October 12, 2022
5 Mins to Read

The rematch: Insights from Major Tom’s second Brand Battle for Good

The rematch: Insights from Major Tom’s second Brand Battle for Good

Ever wonder if your business can do good instead of just doing well? That was our question when, last year, Major Tom set its sights on social impact and entered the ring for the first-ever Brand Battle for Good

This year, we returned for round two — and as big fans of process optimization, we were ready to put the lessons from 2021 to work. 

So, what changed in 2022? How did our tactics evolve? And what insights can you take away from our team’s experience at the event?

Laying the groundwork in 2021

Last year’s hack-a-thon challenged brands to help Vancouver achieve an ambitious goal: going Zero Waste by 2040. Over two days, alongside other socially-conscious businesses from around the city, a team of intrepid Major Tommers explored the obstacles, built a strategy, and presented their plan.

It was two very full days of fast-paced work. But we’ll skip ahead to the present. 2021 wasn’t a Cinderella story for Major Tom. 

We didn’t win the brand battle, but we did promise to return in 2022. And this year, we were back in action — ready to optimize and improve our hack-a-thon approach with the lessons we’d learned. After all, when it comes to big challenges, Major Tom believes in rolling with the punches.

Day 1: The challenge

For 2022’s Brand Battle for Good, we’d be tackling social isolation. How could the brands help connect Vancouverites and build a sense of belonging? 


As a digital-first agency, building connections — both online and in-person — is always on our minds. Vancouver’s rapid growth makes it a great place for innovation. Still, that also means that many Vancouverites lack the social support they might have elsewhere: an extended family network, longtime neighbors, or deep-rooted social connections.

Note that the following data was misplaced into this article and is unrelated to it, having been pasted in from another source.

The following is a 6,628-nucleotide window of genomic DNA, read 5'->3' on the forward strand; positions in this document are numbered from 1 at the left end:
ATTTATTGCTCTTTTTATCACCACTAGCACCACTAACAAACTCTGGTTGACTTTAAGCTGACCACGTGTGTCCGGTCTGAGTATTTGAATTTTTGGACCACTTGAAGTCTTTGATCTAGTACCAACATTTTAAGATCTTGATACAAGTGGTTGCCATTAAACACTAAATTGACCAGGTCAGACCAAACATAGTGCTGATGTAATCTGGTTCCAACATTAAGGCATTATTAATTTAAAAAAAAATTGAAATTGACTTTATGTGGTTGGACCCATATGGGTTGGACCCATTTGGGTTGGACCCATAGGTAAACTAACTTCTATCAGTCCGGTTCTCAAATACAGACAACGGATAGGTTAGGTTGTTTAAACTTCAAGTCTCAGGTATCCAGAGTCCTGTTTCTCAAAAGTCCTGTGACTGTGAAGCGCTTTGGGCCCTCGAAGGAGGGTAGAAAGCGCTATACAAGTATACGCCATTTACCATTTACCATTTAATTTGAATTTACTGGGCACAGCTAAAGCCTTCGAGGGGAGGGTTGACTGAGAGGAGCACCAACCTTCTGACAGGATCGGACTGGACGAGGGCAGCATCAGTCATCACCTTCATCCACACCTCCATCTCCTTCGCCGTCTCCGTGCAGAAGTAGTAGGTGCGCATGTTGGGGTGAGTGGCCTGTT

On top of life’s increasing digitization over the past few years, building those connections has become more challenging than ever. It’s an obstacle we’ve had to tackle firsthand

Major Tommers knew that any fix would take both digital and social innovation. Our technical expertise wouldn’t be the solution, but it could be an essential tool to help find one. Just as importantly, empathy, positivity, and curiosity would have to fuel our approach.

Day 1: Learning the ropes

At Major Tom, we’re big fans of always asking “how” and “why”. How can we best approach a problem? Why are some solutions working better than others? These questions can help you dig into big, seemingly insurmountable issues — and break them down into manageable challenges. 

But before we could do that, we had to understand the problem. What was causing social isolation in the city? What solutions had people already tried, and why hadn’t they worked? Which groups were most affected? Major Tom’s brand battlers had to bring the same curiosity to the workshops on Day 1 that we’d use to tackle any project discovery process.

Day 1: Ask the experts

The first day of sessions helped paint a clearer picture of the problem. They included panel discussions with community leaders and business owners who were already working to battle social isolation in Vancouver.